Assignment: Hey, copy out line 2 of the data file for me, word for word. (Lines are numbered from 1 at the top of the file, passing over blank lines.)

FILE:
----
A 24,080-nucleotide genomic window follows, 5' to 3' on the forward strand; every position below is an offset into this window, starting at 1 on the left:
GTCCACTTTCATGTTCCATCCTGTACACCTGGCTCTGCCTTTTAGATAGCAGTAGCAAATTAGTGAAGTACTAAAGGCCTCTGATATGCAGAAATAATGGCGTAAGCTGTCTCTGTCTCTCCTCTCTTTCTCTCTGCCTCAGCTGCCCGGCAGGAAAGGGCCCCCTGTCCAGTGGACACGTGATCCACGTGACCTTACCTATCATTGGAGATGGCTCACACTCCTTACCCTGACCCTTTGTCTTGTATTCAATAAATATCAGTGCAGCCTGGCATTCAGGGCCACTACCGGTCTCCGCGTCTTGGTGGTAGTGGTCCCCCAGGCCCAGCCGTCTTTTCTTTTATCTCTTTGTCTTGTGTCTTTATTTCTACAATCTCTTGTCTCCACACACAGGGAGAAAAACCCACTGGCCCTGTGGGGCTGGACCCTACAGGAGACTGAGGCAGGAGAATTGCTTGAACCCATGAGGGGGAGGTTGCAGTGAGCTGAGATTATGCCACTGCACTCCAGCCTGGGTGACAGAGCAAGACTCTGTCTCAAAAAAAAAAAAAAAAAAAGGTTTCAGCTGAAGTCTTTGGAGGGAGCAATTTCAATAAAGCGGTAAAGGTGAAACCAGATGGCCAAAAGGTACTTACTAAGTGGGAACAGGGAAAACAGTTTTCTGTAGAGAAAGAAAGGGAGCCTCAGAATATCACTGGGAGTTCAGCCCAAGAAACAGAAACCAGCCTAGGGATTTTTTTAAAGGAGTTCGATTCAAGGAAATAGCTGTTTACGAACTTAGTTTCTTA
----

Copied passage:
GTCCACTTTCATGTTCCATCCTGTACACCTGGCTCTGCCTTTTAGATAGCAGTAGCAAATTAGTGAAGTACTAAAGGCCTCTGATATGCAGAAATAATGGCGTAAGCTGTCTCTGTCTCTCCTCTCTTTCTCTCTGCCTCAGCTGCCCGGCAGGAAAGGGCCCCCTGTCCAGTGGACACGTGATCCACGTGACCTTACCTATCATTGGAGATGGCTCACACTCCTTACCCTGACCCTTTGTCTTGTATTCAATAAATATCAGTGCAGCCTGGCATTCAGGGCCACTACCGGTCTCCGCGTCTTGGTGGTAGTGGTCCCCCAGGCCCAGCCGTCTTTTCTTTTATCTCTTTGTCTTGTGTCTTTATTTCTACAATCTCTTGTCTCCACACACAGGGAGAAAAACCCACTGGCCCTGTGGGGCTGGACCCTACAGGAGACTGAGGCAGGAGAATTGCTTGAACCCATGAGGGGGAGGTTGCAGTGAGCTGAGATTATGCCACTGCACTCCAGCCTGGGTGACAGAGCAAGACTCTGTCTCAAAAAAAAAAAAAAAAAAAGGTTTCAGCTGAAGTCTTTGGAGGGAGCAATTTCAATAAAGCGGTAAAGGTGAAACCAGATGGCCAAAAGGTACTTACTAAGTGGGAACAGGGAAAACAGTTTTCTGTAGAGAAAGAAAGGGAGCCTCAGAATATCACTGGGAGTTCAGCCCAAGAAACAGAAACCAGCCTAGGGATTTTTTTAAAGGAGTTCGATTCAAGGAAATAGCTGTTTACGAACTTAGTTTCTTA